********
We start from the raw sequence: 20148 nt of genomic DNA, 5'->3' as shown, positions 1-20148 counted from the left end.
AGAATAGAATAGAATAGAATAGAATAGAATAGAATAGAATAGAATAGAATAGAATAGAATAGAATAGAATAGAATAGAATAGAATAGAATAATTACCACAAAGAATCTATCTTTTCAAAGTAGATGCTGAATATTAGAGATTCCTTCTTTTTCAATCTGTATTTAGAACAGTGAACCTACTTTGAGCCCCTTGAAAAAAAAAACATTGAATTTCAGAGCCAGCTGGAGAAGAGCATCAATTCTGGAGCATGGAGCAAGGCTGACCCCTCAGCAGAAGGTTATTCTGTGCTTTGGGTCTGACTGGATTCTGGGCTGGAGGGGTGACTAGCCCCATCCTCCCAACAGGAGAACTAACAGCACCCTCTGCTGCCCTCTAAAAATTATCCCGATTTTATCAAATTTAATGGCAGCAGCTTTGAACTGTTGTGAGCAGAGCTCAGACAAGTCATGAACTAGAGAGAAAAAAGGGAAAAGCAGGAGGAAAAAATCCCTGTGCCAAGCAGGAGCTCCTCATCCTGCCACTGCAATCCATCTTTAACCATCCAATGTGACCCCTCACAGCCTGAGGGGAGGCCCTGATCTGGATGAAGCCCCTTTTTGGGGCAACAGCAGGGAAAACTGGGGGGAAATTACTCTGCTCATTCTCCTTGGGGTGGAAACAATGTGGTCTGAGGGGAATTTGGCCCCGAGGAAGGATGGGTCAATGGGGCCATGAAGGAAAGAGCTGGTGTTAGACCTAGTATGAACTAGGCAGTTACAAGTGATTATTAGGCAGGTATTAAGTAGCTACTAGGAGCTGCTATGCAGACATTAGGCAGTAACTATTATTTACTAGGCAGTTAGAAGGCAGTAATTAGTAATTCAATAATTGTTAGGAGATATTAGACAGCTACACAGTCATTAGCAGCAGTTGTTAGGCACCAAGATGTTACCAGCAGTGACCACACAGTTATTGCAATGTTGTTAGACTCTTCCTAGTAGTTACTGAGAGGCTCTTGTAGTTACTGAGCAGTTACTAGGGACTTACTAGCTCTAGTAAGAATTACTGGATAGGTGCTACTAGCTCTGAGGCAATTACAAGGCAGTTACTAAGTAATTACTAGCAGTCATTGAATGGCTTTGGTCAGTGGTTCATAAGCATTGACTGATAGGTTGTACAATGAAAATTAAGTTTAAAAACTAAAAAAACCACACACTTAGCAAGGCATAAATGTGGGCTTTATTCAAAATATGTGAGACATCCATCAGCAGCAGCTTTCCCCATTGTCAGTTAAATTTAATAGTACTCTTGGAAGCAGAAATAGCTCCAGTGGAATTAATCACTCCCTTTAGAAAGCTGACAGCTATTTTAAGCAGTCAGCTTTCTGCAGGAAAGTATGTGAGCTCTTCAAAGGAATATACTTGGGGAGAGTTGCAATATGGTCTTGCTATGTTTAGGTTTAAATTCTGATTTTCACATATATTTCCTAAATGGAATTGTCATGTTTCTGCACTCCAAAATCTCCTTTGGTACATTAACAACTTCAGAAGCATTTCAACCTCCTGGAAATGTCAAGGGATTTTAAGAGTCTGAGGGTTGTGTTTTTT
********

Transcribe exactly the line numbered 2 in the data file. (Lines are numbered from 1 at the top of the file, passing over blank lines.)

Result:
AGAATAGAATAGAATAGAATAGAATAGAATAGAATAGAATAGAATAGAATAGAATAGAATAGAATAGAATAGAATAGAATAGAATAGAATAATTACCACAAAGAATCTATCTTTTCAAAGTAGATGCTGAATATTAGAGATTCCTTCTTTTTCAATCTGTATTTAGAACAGTGAACCTACTTTGAGCCCCTTGAAAAAAAAAACATTGAATTTCAGAGCCAGCTGGAGAAGAGCATCAATTCTGGAGCATGGAGCAAGGCTGACCCCTCAGCAGAAGGTTATTCTGTGCTTTGGGTCTGACTGGATTCTGGGCTGGAGGGGTGACTAGCCCCATCCTCCCAACAGGAGAACTAACAGCACCCTCTGCTGCCCTCTAAAAATTATCCCGATTTTATCAAATTTAATGGCAGCAGCTTTGAACTGTTGTGAGCAGAGCTCAGACAAGTCATGAACTAGAGAGAAAAAAGGGAAAAGCAGGAGGAAAAAATCCCTGTGCCAAGCAGGAGCTCCTCATCCTGCCACTGCAATCCATCTTTAACCATCCAATGTGACCCCTCACAGCCTGAGGGGAGGCCCTGATCTGGATGAAGCCCCTTTTTGGGGCAACAGCAGGGAAAACTGGGGGGAAATTACTCTGCTCATTCTCCTTGGGGTGGAAACAATGTGGTCTGAGGGGAATTTGGCCCCGAGGAAGGATGGGTCAATGGGGCCATGAAGGAAAGAGCTGGTGTTAGACCTAGTATGAACTAGGCAGTTACAAGTGATTATTAGGCAGGTATTAAGTAGCTACTAGGAGCTGCTATGCAGACATTAGGCAGTAACTATTATTTACTAGGCAGTTAGAAGGCAGTAATTAGTAATTCAATAATTGTTAGGAGATATTAGACAGCTACACAGTCATTAGCAGCAGTTGTTAGGCACCAAGATGTTACCAGCAGTGACCACACAGTTATTGCAATGTTGTTAGACTCTTCCTAGTAGTTACTGAGAGGCTCTTGTAGTTACTGAGCAGTTACTAGGGACTTACTAGCTCTAGTAAGAATTACTGGATAGGTGCTACTAGCTCTGAGGCAATTACAAGGCAGTTACTAAGTAATTACTAGCAGTCATTGAATGGCTTTGGTCAGTGGTTCATAAGCATTGACTGATAGGTTGTACAATGAAAATTAAGTTTAAAAACTAAAAAAACCACACACTTAGCAAGGCATAAATGTGGGCTTTATTCAAAATATGTGAGACATCCATCAGCAGCAGCTTTCCCCATTGTCAGTTAAATTTAATAGTACTCTTGGAAGCAGAAATAGCTCCAGTGGAATTAATCACTCCCTTTAGAAAGCTGACAGCTATTTTAAGCAGTCAGCTTTCTGCAGGAAAGTATGTGAGCTCTTCAAAGGAATATACTTGGGGAGAGTTGCAATATGGTCTTGCTATGTTTAGGTTTAAATTCTGATTTTCACATATATTTCCTAAATGGAATTGTCATGTTTCTGCACTCCAAAATCTCCTTTGGTACATTAACAACTTCAGAAGCATTTCAACCTCCTGGAAATGTCAAGGGATTTTAAGAGTCTGAGGGTTGTGTTTTTT